Edward von Lõngus is without a doubt the most famous of Estonian street artist. The first time he attracted public attention was in 2011 when he sprayed the images of homeless Tammsaare and Koidula on the streets. Adding to the mystery, Lõngus never reveals his face and, according to the artist, he doesn’t even exist in physical form. Instead, it's a theoretical concept shared by all, the age of multiple identity reflecting off the information field generated by the vibrations of our collective consciousness. When breaking auction records became too customary, he stunned the public by receiving state support as an illegal street artist to tour around Europe for two years. Lõngus likes to play around with cultural codes, every art piece is charged with relevant issues. The highest selling work of Lõngus fetched 13 050 euros.


KAIRO is a self-taught artist who considers 2009 as her starting point. As an artist she prefers the term naive artist as it aptly describes the abundance of colour and detail of her works, and a certain disinterest towards realistic depiction of anatomy, space, etc. Not to mention to signal the lack of formal art education. Kairo is known for covering the utility boxes on her home street in the Supilinn district with gorgeous paintings. It wasn’t an obstacle that she had to act without permission nor having a child and stroller in tow while doing it. She often depicts autobiographical scenes of financial struggles, clashes between self-realisation and motherhood, memento mori and her personal bearded male muse.

MÜRA2000 (EE)

müra2000 is a (street)art project that deals with the subject of civilization and human nature through decay and its aesthetics. Active since 2005 with varying levels of productivity. The project started with depicting airplanes as a symbol of our changing worldview and perception of reality and how civilization is shaping it. Think about it, we can travel long distances in a short time while being in a metal tube 10000 meters in the sky and not even raise an eyebrow.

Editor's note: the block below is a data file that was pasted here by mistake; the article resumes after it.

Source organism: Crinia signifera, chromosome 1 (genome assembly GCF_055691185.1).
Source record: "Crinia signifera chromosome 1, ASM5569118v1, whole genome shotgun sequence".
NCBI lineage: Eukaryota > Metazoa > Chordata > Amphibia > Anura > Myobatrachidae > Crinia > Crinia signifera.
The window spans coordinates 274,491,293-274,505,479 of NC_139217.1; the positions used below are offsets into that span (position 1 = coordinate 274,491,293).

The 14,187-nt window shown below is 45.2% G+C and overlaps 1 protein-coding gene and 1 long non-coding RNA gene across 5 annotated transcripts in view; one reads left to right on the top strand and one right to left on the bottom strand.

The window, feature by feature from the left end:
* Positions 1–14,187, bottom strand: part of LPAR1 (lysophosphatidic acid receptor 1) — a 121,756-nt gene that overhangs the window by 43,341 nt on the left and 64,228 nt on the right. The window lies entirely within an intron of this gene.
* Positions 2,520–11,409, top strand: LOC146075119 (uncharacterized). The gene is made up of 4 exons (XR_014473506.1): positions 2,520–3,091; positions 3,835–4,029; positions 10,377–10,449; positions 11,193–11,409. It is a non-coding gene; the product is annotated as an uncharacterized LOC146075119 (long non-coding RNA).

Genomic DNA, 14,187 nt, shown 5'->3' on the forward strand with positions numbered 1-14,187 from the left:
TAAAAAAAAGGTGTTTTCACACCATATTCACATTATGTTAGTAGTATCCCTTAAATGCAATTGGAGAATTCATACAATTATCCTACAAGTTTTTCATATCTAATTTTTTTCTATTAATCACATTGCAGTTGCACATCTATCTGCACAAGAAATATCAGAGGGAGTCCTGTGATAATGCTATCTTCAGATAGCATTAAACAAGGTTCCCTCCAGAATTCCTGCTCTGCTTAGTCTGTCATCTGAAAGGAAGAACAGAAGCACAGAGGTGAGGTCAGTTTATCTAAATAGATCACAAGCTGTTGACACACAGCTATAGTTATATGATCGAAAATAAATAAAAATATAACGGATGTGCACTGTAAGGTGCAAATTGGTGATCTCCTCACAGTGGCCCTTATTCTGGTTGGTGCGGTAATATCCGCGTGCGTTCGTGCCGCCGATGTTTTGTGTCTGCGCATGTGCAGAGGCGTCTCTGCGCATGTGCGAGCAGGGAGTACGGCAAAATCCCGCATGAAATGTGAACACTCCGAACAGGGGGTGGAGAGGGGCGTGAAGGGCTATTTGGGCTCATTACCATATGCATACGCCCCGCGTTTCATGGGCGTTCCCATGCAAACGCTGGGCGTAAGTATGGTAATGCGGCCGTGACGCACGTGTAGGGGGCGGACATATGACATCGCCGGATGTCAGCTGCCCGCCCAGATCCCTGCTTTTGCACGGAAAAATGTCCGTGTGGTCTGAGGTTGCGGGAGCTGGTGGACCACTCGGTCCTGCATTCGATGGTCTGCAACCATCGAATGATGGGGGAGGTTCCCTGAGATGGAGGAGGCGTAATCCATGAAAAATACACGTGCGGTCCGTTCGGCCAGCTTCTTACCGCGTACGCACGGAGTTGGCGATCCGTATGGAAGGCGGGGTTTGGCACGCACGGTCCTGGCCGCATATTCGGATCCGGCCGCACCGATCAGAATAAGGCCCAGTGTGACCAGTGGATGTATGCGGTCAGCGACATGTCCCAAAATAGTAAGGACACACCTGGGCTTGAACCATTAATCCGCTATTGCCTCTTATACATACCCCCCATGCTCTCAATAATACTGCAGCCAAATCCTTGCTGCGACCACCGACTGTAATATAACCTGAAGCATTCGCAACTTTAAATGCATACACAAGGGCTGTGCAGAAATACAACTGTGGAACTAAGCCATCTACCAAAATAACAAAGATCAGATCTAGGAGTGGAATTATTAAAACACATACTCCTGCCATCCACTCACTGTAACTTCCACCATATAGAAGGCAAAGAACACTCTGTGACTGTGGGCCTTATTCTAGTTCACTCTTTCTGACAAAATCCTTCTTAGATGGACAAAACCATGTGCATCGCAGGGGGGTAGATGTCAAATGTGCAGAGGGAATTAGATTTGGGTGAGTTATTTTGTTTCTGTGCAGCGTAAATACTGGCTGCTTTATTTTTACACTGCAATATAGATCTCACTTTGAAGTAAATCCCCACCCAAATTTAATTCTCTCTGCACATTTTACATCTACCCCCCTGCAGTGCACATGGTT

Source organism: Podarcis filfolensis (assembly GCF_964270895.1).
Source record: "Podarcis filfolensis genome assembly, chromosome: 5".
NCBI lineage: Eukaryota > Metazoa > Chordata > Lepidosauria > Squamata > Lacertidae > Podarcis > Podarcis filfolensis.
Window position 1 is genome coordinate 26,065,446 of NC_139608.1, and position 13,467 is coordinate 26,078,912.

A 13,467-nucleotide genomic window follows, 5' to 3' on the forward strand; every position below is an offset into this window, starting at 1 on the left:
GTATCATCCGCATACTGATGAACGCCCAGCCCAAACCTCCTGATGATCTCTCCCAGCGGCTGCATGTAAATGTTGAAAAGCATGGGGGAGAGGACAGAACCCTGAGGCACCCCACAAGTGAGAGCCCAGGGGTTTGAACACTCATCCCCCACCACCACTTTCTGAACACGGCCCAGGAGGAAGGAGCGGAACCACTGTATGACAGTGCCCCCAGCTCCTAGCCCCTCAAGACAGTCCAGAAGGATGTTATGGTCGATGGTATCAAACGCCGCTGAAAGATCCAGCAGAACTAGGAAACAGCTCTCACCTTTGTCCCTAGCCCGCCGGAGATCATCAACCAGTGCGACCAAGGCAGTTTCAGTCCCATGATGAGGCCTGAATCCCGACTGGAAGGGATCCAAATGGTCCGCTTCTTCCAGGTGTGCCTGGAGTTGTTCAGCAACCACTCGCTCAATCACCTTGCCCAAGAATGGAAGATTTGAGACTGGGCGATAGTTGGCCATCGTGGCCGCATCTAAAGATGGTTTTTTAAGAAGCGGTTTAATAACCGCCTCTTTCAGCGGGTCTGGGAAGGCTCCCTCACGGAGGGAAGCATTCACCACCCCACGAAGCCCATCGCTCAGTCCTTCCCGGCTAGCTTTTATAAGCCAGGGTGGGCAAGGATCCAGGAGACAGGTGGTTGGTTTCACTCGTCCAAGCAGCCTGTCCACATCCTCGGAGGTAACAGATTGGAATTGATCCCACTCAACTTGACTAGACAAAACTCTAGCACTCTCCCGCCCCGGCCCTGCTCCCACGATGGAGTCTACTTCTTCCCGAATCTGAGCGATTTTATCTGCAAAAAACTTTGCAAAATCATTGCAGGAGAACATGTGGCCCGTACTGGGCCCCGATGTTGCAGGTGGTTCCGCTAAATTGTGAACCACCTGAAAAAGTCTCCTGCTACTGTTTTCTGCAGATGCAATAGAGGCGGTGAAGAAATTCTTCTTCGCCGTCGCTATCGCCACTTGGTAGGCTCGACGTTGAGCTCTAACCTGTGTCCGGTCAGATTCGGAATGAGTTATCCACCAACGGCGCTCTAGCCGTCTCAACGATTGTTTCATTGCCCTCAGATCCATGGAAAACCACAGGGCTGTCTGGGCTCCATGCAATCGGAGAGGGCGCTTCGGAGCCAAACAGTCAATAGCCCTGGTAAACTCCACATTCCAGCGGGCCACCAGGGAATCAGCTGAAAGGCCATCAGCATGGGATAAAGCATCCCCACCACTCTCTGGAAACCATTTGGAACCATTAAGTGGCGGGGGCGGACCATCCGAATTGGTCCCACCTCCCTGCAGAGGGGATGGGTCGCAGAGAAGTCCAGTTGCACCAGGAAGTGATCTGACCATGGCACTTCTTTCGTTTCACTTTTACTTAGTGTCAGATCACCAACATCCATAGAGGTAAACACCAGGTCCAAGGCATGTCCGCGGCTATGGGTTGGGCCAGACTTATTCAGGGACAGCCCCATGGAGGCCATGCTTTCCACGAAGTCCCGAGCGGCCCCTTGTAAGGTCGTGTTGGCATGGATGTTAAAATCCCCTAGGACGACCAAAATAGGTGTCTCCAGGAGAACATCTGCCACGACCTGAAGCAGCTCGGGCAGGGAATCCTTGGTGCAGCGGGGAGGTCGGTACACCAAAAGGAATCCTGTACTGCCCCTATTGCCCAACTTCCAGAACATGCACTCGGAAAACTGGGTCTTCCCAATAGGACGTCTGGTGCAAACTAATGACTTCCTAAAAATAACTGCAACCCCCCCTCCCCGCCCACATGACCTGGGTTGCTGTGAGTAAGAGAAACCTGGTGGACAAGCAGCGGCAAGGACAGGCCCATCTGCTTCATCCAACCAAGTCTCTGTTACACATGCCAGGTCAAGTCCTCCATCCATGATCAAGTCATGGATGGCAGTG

The name “müra (noise)” reflects the artist's visual interests and “2000” as some kind of retrofuturistic addition plays with the idea of an idealized vision of a future that will never come. It is also a tribute to classic graffiti writers like Futura 2000 and therefore also self-ironic since the artist uses stencils as the medium. Recurring motifs in müra2000’s works are crashed cars, excavators, general destruction and decay.  

Read the interview with müra2000 from the second number of our Tartu Street Art Zine

K2rtE (EE)

k2rte is an illustrator and graphic designer who experiments with different mediums and formats, including stickers and walls as well as paper and sneakers. k2rte is inspired by psychedelic sci-fi art of the 70s, anime, comics and nature. Her creative process can be followed on Instagram.


GUTFACE  is a low-brow artist whose roots are deep in the soil of East Estonia. You may find him rolling away under a bridge in Tartu, working on plywood cut-outs in his studio in Jõhvi or behind the wheel of a car that’s always packed with paint, on his way to another wall. Hear someone playing drums in the basement? It’s probably also him. GUTFACE is fascinated by mythology and symbolism and often finds himself talking a bit too much about battles and world history. His natural curiosity is mixed with personal reflections that manifest in luscious forms and colours with a strong kick. GUTFACE started his conquest of Tartu by doing paste-ups and rooftops, but soon found his way to rollers and big-scale works as well as sculpture. In addition to working in public space, he often switches between digital mediums such as video, music and graphic design.


Stina Leek is a young and furious freelance artist, founding member of the art collective Ajuokse and the organiser of underground art gatherings. Her work is recogniseable by its thick and undulating graphic line and bountiful eyeballs. If she had to categorise her work stylistically, she’d go with low-brow art. Stina showed some of the older players how it’s done with her seven part street art comic strip the viewer had to piece together from all over Tartu. For her, street art is communication without direct contact and exposing face, every introvert’s dream. It’s communication with other street artists, the surrounding space and the people moving through that space. Stina stresses that both the visual elements she creates and the location picked for the piece have a meaning – sometimes you need to delve deeper, think along and maybe even seek them out. Although Stina’s relationship with street art is new and developing it’s clearly meant to be.